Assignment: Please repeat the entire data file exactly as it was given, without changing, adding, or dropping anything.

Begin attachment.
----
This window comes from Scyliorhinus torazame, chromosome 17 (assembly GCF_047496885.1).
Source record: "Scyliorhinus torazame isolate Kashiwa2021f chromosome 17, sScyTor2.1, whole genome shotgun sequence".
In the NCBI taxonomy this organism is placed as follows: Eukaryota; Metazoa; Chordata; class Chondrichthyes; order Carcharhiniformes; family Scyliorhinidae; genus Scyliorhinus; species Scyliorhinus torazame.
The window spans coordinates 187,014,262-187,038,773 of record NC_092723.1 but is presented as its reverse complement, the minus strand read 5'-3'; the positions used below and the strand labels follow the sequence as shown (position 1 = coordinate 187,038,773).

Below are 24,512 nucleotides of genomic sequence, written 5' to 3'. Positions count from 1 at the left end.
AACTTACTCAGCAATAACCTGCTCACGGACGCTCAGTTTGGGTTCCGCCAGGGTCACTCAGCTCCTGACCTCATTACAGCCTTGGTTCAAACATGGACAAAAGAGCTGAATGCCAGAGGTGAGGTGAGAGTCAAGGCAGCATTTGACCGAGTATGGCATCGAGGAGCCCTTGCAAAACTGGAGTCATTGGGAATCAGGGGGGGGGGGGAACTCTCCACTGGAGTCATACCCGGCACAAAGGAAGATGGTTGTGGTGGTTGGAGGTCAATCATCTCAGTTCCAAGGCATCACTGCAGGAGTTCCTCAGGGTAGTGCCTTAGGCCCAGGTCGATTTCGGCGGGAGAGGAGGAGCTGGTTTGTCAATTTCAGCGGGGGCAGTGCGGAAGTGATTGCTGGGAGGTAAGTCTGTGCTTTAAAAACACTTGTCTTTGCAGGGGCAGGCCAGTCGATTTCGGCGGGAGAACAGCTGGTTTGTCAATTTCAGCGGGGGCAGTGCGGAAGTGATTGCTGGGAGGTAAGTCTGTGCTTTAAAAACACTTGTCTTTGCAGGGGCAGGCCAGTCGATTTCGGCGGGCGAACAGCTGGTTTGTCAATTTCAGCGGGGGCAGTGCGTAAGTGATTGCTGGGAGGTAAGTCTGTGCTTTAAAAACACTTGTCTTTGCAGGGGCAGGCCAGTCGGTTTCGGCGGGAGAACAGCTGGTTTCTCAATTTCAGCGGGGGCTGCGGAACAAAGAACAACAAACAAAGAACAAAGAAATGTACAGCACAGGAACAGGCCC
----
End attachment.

This window comes from Scyliorhinus torazame, chromosome 17 (assembly GCF_047496885.1).
Source record: "Scyliorhinus torazame isolate Kashiwa2021f chromosome 17, sScyTor2.1, whole genome shotgun sequence".
In the NCBI taxonomy this organism is placed as follows: Eukaryota; Metazoa; Chordata; class Chondrichthyes; order Carcharhiniformes; family Scyliorhinidae; genus Scyliorhinus; species Scyliorhinus torazame.
The window spans coordinates 187,014,262-187,038,773 of record NC_092723.1 but is presented as its reverse complement, the minus strand read 5'-3'; the positions used below and the strand labels follow the sequence as shown (position 1 = coordinate 187,038,773).

Below are 24,512 nucleotides of genomic sequence, written 5' to 3'. Positions count from 1 at the left end.
AACTTACTCAGCAATAACCTGCTCACGGACGCTCAGTTTGGGTTCCGCCAGGGTCACTCAGCTCCTGACCTCATTACAGCCTTGGTTCAAACATGGACAAAAGAGCTGAATGCCAGAGGTGAGGTGAGAGTCAAGGCAGCATTTGACCGAGTATGGCATCGAGGAGCCCTTGCAAAACTGGAGTCATTGGGAATCAGGGGGGGGGGGGAACTCTCCACTGGAGTCATACCCGGCACAAAGGAAGATGGTTGTGGTGGTTGGAGGTCAATCATCTCAGTTCCAAGGCATCACTGCAGGAGTTCCTCAGGGTAGTGCCTTAGGCCCAGGTCGATTTCGGCGGGAGAGGAGGAGCTGGTTTGTCAATTTCAGCGGGGGCAGTGCGGAAGTGATTGCTGGGAGGTAAGTCTGTGCTTTAAAAACACTTGTCTTTGCAGGGGCAGGCCAGTCGATTTCGGCGGGAGAACAGCTGGTTTGTCAATTTCAGCGGGGGCAGTGCGGAAGTGATTGCTGGGAGGTAAGTCTGTGCTTTAAAAACACTTGTCTTTGCAGGGGCAGGCCAGTCGATTTCGGCGGGCGAACAGCTGGTTTGTCAATTTCAGCGGGGGCAGTGCGTAAGTGATTGCTGGGAGGTAAGTCTGTGCTTTAAAAACACTTGTCTTTGCAGGGGCAGGCCAGTCGGTTTCGGCGGGAGAACAGCTGGTTTCTCAATTTCAGCGGGGGCTGCGGAACAAAGAACAACAAACAAAGAACAAAGAAATGTACAGCACAGGAACAGGCCC